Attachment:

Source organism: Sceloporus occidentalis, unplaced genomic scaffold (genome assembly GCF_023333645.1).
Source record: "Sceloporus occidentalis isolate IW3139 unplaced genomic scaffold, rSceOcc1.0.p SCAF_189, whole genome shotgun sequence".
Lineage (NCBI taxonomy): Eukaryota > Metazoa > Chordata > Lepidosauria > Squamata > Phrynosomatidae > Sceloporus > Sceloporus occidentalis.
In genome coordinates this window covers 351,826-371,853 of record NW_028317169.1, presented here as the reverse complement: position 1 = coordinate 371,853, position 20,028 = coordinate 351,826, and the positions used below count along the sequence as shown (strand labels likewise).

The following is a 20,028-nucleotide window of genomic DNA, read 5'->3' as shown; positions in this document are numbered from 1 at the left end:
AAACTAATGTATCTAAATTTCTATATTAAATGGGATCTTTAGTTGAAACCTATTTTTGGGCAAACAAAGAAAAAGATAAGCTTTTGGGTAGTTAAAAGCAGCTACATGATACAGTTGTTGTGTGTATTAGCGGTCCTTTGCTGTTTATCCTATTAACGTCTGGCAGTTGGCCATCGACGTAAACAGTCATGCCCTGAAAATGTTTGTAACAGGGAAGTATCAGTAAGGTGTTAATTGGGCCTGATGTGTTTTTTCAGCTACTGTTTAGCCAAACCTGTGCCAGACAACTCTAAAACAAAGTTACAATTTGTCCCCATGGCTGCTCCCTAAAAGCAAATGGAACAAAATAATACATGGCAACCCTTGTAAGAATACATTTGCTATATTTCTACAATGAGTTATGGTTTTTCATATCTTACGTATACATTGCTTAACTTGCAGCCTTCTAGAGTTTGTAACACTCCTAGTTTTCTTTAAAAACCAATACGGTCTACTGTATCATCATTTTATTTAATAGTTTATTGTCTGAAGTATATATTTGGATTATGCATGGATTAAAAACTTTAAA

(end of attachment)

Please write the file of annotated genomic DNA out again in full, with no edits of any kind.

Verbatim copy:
Source organism: Sceloporus occidentalis, unplaced genomic scaffold (genome assembly GCF_023333645.1).
Source record: "Sceloporus occidentalis isolate IW3139 unplaced genomic scaffold, rSceOcc1.0.p SCAF_189, whole genome shotgun sequence".
Lineage (NCBI taxonomy): Eukaryota > Metazoa > Chordata > Lepidosauria > Squamata > Phrynosomatidae > Sceloporus > Sceloporus occidentalis.
In genome coordinates this window covers 351,826-371,853 of record NW_028317169.1, presented here as the reverse complement: position 1 = coordinate 371,853, position 20,028 = coordinate 351,826, and the positions used below count along the sequence as shown (strand labels likewise).

The following is a 20,028-nucleotide window of genomic DNA, read 5'->3' as shown; positions in this document are numbered from 1 at the left end:
AAACTAATGTATCTAAATTTCTATATTAAATGGGATCTTTAGTTGAAACCTATTTTTGGGCAAACAAAGAAAAAGATAAGCTTTTGGGTAGTTAAAAGCAGCTACATGATACAGTTGTTGTGTGTATTAGCGGTCCTTTGCTGTTTATCCTATTAACGTCTGGCAGTTGGCCATCGACGTAAACAGTCATGCCCTGAAAATGTTTGTAACAGGGAAGTATCAGTAAGGTGTTAATTGGGCCTGATGTGTTTTTTCAGCTACTGTTTAGCCAAACCTGTGCCAGACAACTCTAAAACAAAGTTACAATTTGTCCCCATGGCTGCTCCCTAAAAGCAAATGGAACAAAATAATACATGGCAACCCTTGTAAGAATACATTTGCTATATTTCTACAATGAGTTATGGTTTTTCATATCTTACGTATACATTGCTTAACTTGCAGCCTTCTAGAGTTTGTAACACTCCTAGTTTTCTTTAAAAACCAATACGGTCTACTGTATCATCATTTTATTTAATAGTTTATTGTCTGAAGTATATATTTGGATTATGCATGGATTAAAAACTTTAAA